LINCOLN – Just over a week after submitting his Fiscal Year 2011-12 recommended municipal and school operating budget of approximately $70.4 million to the Budget Board – his deadline, per order of the Town Charter, was Feb. 15 – Town Administrator T. Joseph Almond called the number “very fair” to both sides.
“I think it will provide excellent municipal and educational services, and – at the same time – respects the fact that we can't keep asking for more money from the taxpayers,” he said. “I think we've done a good job of balancing revenue losses with reduced expenses, and put in place a very strict budget.
“Actually, we've had a balanced budget – with small surpluses – for three years now,” he stated. “I think it's a plus we have a Budget Board because it's an independent oversight process. In these difficult times, it provides us with a non-political entity to review it objectively.
“This budget was constructed already anticipating there would be no tax rate increase in residential, commercial, motor vehicle or tangible property.”
In his letter to the board, Almond proposed a municipal budget of approximately $17.3 million and an educational budget of $48 million, that latter amount about $400,000 less than the one recommended to him by the School Committee on Feb. 1.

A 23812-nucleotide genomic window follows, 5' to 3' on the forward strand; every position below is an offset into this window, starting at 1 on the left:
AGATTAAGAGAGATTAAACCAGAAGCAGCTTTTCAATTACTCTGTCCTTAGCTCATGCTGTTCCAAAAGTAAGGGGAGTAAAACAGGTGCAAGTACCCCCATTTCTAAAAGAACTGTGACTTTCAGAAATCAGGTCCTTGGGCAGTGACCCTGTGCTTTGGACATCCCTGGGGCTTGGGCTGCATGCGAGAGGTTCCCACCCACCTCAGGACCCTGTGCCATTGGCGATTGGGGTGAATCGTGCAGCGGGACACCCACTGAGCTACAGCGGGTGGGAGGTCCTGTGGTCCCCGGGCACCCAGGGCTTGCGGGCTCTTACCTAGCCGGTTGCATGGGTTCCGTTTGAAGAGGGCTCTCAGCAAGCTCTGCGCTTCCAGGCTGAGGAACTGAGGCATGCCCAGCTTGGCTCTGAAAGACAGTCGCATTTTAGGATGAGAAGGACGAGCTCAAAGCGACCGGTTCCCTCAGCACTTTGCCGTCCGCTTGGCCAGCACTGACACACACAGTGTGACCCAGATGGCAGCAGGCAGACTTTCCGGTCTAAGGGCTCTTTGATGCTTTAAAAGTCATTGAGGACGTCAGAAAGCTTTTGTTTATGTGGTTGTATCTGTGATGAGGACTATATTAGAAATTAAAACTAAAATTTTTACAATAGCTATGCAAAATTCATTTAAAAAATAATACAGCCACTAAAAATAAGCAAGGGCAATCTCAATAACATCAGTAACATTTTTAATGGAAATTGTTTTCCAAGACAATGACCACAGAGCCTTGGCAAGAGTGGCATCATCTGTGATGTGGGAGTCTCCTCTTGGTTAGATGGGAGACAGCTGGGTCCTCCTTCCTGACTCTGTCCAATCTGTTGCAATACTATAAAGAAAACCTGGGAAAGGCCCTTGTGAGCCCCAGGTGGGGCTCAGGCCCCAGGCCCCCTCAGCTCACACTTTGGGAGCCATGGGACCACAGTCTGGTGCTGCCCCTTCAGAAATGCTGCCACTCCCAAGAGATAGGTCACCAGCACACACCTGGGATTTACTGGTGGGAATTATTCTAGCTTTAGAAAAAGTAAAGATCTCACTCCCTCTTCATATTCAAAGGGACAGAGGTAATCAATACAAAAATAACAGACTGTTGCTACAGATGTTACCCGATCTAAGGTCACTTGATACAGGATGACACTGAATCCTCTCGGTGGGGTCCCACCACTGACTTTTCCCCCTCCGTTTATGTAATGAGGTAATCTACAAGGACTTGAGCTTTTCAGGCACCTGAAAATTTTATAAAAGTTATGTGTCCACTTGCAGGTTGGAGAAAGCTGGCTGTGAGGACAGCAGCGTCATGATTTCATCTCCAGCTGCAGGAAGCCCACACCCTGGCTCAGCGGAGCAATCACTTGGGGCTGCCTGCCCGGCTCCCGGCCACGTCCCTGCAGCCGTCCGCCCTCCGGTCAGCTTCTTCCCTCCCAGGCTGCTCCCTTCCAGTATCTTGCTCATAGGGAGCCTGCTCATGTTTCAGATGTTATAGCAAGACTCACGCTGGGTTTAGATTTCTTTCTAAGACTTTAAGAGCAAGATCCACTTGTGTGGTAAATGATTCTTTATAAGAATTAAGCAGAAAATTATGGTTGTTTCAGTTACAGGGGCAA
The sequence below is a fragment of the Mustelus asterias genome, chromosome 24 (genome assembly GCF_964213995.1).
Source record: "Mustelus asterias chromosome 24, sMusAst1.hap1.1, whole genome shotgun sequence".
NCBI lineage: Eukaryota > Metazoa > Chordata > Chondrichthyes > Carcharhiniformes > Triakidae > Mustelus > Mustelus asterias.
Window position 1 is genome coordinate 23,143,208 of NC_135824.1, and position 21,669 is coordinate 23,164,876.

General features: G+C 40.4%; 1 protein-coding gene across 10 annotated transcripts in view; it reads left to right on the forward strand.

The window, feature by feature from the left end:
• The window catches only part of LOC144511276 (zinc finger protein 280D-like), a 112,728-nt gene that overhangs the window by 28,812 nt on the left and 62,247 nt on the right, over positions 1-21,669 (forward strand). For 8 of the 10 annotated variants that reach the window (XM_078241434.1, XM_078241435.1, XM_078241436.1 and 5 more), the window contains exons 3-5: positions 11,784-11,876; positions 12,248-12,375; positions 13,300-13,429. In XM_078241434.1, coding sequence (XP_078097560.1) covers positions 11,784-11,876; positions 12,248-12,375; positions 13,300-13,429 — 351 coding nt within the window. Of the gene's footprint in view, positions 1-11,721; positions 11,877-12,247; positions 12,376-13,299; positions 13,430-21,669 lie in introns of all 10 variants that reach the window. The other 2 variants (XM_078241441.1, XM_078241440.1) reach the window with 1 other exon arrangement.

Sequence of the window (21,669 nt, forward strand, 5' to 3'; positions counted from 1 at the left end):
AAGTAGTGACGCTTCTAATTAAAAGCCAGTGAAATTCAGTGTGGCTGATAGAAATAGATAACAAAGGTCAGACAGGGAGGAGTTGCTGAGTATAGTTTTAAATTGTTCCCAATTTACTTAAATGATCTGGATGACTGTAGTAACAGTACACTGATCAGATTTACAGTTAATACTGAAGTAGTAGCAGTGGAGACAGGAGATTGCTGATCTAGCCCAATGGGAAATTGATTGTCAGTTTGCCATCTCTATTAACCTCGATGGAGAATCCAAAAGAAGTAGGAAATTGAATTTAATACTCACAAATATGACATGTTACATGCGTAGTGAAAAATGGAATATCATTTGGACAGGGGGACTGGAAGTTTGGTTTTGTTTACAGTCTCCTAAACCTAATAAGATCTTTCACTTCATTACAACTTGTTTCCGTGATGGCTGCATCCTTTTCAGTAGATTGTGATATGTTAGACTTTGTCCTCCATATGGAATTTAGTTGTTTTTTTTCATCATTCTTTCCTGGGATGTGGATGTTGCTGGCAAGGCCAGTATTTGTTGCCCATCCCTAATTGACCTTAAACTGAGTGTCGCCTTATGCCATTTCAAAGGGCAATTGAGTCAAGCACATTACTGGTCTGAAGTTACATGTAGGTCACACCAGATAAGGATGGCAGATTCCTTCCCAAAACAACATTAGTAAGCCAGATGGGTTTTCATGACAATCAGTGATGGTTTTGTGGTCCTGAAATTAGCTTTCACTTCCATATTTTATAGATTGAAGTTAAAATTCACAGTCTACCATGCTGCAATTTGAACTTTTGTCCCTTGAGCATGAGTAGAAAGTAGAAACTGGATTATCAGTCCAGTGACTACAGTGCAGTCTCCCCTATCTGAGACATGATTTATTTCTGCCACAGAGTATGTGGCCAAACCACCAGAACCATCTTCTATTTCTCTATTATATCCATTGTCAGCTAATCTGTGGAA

It also would include school capital resolutions of almost $499,000; a library expansion resolution of $400,000; municipal debt service of $865,000; and education debt service of just under $3.3 million.
The $70.4 million total, he indicated, represents a 1.95 percent increase over the FY 2010-11 budget of $69.0 million, which was adjusted down by the Town Council after last May's Financial Town Meeting.
“If you take the original number of $69.9 million passed at the FTM, there's almost no increase in local spending,” Almond noted. “I think this represents several years of planning, basically, to stay within the the revenues available. That's one thing in which we've done a good job – staying ahead of the forecasted reductions in revenue.
“We've lost $4.7 million in state and local revenue over the past three years, and we've made it up mostly on spending cuts,” he added. “We haven't really increased our total spending; we've slightly decreased municipal spending the last three years.
“It can be confusing, because – in some areas – it appears spending has increased, but the operating budgets have decreased … Let's put it this way: In 2008-09, our total budget was $71,819,655. This year, it was $69,083,619, so this current budget is that much lower. The good news is there have been no major cuts, and we've still been able to hold the line on expenses for this coming fiscal year.”